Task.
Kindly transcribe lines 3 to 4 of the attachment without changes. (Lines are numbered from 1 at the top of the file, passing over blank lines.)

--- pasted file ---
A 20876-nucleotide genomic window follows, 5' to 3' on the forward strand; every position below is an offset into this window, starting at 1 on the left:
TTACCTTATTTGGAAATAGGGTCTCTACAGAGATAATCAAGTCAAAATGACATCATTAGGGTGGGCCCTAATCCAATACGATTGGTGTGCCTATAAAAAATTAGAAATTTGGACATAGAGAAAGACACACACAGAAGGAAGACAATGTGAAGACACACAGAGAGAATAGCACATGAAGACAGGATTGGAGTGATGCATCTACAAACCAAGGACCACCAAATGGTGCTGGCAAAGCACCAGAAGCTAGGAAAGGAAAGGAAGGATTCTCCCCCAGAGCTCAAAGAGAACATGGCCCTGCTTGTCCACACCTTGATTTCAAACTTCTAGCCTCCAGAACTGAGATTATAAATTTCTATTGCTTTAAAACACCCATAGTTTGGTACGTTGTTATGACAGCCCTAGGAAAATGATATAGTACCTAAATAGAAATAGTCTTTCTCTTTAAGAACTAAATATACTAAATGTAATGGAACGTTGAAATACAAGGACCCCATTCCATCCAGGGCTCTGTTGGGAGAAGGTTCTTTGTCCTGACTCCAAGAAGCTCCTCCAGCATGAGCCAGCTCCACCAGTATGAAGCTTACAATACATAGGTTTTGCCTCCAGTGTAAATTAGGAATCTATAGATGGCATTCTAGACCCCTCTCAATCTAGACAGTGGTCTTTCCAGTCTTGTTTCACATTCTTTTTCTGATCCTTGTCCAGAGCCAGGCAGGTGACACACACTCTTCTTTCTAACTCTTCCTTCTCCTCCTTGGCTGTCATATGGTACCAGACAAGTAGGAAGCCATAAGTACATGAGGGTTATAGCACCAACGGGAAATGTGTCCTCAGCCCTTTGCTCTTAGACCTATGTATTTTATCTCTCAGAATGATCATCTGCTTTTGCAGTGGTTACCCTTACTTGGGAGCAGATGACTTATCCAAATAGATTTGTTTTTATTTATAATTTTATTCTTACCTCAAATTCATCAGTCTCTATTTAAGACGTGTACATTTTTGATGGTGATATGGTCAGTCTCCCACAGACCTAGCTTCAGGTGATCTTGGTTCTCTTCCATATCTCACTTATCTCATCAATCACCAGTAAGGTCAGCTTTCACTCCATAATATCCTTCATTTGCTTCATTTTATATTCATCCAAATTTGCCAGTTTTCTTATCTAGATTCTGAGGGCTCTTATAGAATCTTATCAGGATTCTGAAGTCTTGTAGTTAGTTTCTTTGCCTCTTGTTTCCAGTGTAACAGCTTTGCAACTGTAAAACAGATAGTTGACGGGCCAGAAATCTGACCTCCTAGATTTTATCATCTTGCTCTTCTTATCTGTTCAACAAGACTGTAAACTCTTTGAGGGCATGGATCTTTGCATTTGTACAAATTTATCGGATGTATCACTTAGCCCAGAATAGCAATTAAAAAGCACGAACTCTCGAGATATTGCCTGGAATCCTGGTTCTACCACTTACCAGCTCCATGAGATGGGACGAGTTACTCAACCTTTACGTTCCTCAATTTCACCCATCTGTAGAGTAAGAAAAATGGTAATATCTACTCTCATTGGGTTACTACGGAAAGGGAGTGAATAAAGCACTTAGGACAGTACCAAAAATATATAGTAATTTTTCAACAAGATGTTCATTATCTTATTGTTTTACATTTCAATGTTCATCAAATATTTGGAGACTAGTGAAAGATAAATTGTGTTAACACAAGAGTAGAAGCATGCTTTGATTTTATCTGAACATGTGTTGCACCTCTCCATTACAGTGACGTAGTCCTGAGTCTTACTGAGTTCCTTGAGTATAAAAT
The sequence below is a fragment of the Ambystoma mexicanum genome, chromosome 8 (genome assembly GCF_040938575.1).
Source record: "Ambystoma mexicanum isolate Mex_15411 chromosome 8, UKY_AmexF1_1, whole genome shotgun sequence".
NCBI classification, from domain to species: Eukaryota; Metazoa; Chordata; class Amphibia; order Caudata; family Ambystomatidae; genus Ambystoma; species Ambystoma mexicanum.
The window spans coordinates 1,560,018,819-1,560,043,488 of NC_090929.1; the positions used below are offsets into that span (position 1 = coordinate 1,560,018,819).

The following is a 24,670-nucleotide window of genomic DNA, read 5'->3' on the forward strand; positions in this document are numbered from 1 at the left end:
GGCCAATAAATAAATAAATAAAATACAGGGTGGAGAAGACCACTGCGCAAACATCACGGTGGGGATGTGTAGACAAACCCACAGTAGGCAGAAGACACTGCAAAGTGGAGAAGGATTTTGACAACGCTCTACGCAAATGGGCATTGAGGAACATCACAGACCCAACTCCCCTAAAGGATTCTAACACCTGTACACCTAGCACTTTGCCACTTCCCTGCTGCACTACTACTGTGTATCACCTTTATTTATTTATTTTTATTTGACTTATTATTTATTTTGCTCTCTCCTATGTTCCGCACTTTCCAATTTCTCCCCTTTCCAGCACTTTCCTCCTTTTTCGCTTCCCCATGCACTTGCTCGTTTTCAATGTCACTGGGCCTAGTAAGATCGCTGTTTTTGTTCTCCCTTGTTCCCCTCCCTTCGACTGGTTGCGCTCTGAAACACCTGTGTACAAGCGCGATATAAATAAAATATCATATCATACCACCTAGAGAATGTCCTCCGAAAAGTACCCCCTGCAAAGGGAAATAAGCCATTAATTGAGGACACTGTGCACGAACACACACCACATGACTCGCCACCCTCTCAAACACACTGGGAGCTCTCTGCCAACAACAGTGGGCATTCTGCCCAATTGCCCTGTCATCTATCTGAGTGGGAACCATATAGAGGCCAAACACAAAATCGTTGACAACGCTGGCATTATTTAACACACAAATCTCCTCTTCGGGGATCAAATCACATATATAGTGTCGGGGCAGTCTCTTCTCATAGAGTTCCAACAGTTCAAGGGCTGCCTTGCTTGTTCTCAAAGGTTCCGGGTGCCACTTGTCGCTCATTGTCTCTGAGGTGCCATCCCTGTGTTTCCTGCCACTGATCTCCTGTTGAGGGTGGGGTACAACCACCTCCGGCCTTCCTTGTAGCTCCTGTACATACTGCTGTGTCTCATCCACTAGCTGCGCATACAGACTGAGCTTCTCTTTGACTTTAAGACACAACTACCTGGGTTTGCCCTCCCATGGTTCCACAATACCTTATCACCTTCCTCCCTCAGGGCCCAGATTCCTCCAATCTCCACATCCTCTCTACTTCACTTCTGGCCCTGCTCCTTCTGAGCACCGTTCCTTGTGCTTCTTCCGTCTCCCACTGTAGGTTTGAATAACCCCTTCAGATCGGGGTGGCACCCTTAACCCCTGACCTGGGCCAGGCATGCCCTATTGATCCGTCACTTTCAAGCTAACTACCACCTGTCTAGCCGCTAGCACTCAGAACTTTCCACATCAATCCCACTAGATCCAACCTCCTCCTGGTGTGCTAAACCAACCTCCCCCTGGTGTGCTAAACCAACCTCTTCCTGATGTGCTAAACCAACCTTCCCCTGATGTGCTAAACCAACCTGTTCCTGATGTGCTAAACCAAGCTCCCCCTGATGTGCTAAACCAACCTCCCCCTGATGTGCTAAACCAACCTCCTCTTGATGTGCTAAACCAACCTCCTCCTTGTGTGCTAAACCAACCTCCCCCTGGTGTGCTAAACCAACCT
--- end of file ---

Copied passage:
The sequence below is a fragment of the Ambystoma mexicanum genome, chromosome 8 (genome assembly GCF_040938575.1).
Source record: "Ambystoma mexicanum isolate Mex_15411 chromosome 8, UKY_AmexF1_1, whole genome shotgun sequence".